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Inn at Little Washington or Citronelle

If your mission were to try to convert someone (with little fine dining experience) into a "Foodie" and you could take them either to The Inn at Little Washington or Citronelle, which would be more effective?

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  1. I'd go to Citronelle. I haven't eaten at Citronelle in DC but ate at the original Citronelle in Santa Babara years ago when Michel Richard was still there a lot and we absolutely loved our meal there. Last year, my wife and I went to the Inn at Little Washington and were, frankly, dissapointed. Though the service was excellent (although we must have been asked about 25 times, no exaggeration, "are you still enjoying?"...they were very keen on clearing plates) we found it all somewhat confining and a bit suffocating. We also found the decor to be over the top, which is clearly something many like...so I'm not dissparaging, we simply didn't care for the setting. Our tastes do tend to run a bit more toward the modern, so ultimately, it wasn't surprising that we didn't love the atmosphere.

    The real issue was the food which, with some real standouts (a minted pea soup that I can still remember the exact taste of was one of the best things I've ever eaten) missed on several courses. I had a foie gras and tuna dish that I literally had to ask for salt and pepper mills for.

    In trying to introduce someone to finer dining and show them interesing and exciting food...I think Citronelle is going to be more effective. They're a bit more creative than at the Inn and I think their style will allow for more flexibility and exploration of the food than at the Inn.

    1. Unfortunately, never ate at Citronelle.
      I found the Inn a great experience, and the food as good as anything I've ever had. The only possible objections are the long drive (actually enjoyable) and the prices.

      1 Reply
      1. re: foodcheck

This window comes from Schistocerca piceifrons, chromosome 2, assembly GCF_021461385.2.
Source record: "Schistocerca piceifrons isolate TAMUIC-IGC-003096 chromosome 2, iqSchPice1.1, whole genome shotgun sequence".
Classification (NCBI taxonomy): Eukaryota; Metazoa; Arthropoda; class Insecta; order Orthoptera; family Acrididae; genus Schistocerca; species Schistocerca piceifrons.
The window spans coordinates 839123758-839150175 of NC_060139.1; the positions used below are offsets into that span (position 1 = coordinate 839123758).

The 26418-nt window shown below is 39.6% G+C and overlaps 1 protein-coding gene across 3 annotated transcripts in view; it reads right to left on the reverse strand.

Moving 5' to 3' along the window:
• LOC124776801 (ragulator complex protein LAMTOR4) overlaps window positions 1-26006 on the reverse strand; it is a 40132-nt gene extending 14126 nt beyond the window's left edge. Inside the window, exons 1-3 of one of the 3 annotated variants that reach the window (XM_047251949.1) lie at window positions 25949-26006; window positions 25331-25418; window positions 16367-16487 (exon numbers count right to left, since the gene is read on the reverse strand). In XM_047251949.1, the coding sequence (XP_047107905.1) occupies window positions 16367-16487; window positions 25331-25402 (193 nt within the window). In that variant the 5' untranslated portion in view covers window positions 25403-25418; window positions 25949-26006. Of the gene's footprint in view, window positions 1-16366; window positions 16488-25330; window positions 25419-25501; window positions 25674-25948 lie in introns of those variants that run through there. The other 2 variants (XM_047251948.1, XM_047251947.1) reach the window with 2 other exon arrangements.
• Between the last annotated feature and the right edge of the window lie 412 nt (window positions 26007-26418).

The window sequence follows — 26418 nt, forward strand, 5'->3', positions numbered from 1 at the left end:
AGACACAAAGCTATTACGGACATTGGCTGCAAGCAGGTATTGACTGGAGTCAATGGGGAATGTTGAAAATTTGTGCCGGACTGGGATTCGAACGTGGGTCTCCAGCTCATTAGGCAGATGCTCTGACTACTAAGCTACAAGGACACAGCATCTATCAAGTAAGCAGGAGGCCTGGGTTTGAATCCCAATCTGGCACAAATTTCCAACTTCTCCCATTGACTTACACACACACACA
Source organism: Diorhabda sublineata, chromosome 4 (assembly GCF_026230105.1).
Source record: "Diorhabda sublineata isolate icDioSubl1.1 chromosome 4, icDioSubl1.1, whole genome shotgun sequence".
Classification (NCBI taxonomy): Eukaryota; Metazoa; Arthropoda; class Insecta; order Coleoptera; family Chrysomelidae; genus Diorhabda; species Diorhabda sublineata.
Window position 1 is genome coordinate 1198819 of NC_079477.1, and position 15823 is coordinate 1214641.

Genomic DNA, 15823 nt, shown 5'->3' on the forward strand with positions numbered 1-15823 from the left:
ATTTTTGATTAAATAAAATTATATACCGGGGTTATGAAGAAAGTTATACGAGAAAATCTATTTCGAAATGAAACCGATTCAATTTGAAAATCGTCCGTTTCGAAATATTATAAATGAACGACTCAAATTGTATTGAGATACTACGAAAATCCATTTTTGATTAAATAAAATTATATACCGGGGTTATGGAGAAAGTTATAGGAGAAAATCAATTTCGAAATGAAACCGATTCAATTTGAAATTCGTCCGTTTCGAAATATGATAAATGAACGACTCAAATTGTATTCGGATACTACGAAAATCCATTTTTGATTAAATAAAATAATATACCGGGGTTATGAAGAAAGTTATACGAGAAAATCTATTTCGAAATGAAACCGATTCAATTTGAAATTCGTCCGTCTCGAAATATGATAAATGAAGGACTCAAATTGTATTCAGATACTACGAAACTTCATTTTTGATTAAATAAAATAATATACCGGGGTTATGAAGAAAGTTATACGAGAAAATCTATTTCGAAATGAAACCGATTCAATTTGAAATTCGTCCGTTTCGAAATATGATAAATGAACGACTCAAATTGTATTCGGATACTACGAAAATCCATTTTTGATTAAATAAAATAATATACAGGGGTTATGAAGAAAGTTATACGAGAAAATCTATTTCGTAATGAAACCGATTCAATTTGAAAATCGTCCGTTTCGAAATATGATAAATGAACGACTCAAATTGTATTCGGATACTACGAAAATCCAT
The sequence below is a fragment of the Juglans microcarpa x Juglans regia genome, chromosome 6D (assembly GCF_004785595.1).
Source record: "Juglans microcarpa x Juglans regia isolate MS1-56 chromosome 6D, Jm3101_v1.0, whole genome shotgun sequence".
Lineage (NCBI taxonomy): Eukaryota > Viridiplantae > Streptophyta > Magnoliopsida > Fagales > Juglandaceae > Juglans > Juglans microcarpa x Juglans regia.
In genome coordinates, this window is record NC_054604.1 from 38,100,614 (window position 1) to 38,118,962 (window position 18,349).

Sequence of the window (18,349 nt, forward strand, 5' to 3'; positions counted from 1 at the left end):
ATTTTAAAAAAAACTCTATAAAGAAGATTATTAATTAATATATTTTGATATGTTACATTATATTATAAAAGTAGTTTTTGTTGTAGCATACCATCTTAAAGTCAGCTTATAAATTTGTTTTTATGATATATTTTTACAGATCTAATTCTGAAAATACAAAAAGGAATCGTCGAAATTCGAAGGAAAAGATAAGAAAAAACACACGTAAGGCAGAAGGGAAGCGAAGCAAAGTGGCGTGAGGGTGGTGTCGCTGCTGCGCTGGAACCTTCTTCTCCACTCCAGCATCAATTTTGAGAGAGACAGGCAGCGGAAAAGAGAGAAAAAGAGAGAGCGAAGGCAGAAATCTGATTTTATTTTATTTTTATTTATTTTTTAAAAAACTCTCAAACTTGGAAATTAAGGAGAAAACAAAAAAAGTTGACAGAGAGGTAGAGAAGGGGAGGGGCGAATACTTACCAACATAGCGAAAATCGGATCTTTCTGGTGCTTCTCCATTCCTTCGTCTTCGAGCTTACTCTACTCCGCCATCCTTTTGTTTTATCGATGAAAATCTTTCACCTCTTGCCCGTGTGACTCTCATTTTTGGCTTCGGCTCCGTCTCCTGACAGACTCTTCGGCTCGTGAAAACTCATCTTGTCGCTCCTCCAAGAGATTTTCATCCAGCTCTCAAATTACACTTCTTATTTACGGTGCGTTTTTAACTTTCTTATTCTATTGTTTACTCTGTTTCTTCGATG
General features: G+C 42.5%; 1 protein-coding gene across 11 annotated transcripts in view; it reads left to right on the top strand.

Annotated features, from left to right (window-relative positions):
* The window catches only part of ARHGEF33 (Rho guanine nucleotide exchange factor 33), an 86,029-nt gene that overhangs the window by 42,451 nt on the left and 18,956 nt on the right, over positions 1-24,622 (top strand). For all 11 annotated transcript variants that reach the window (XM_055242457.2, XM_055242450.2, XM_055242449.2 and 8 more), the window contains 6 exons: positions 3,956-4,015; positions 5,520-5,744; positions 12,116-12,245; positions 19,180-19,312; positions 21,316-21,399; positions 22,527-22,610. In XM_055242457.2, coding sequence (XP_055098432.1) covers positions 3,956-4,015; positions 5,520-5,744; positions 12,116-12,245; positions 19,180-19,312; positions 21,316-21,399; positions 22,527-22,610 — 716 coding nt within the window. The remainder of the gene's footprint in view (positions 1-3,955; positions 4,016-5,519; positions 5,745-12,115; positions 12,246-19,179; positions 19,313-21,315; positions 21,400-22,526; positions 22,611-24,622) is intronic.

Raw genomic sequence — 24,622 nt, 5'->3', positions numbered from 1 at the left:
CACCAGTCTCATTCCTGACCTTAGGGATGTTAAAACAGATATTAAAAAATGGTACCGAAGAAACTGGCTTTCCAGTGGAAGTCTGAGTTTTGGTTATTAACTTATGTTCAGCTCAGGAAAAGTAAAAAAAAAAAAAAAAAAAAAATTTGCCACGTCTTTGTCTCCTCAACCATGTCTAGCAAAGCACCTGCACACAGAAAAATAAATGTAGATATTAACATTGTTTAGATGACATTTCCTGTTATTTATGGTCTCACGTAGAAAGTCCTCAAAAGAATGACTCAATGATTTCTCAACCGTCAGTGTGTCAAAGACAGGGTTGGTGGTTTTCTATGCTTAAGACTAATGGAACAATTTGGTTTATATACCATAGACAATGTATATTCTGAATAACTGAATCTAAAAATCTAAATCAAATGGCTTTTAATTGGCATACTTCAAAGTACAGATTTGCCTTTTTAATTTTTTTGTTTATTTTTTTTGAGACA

This, obviously has absolutely nothing to do with the food or service at the Inn...but on our way back to Charlottesville after dinner, our car was run into by a deer (yep, we didn't hit it, it hit us right in the driver's door of the car). So, the long drive might be more objectionable in some cases... :)

      2. I have eaten at both. Either would suffice to introduce (and impress) anyone to haute cuisine. However, I would suggest Citronelle. The Inn is quite a trek and not easy for a meal unless you stay there. Also, Michele Richard's cooking has a playful nature that appeals to me; Patrick O'Connell's takes himself a bit too seriously. Both are superb but I'd take a newbie to the closer of the two.

        1 Reply
        1. re: Dakota Guy

          The Inn is an all-around delightful experience. You need not stay at the Inn itself, which is tres cher, but at any of a number of reasonably-priced B&Bs and inns nearby--dont plan on driving back to DC.

          I have not eaten at Citronelle, DC, but there was one in Baltimore for a few yrs that was wonderful. I have also eaten in the one in santa Barbara twice. The first time was fabulous; the second time 2 yrs ago, was close to ordinary. On the other hand, the chatter on this site really makes me want to to the one in DC.

        2. I guess Citronelle.

          I think that CityZen and Maestro are better restaurants than either of them, though. Maestro might be a bit "too much" for attempting to convert someone. 2941 or Charlie Palmers would work as well.

          1. Citronelle. I remember my parents trying to drag me to IaLW for years, and the very thought of that long drive was enough to make me say no way. And I'm a pretty big foodie. Then again, I'm also a big fan of not having to take long drives. The ease of getting to Citronelle (I'm guessing you're within the DC area) will help in making your friend feel comfortable. And Citronelle IS incredible.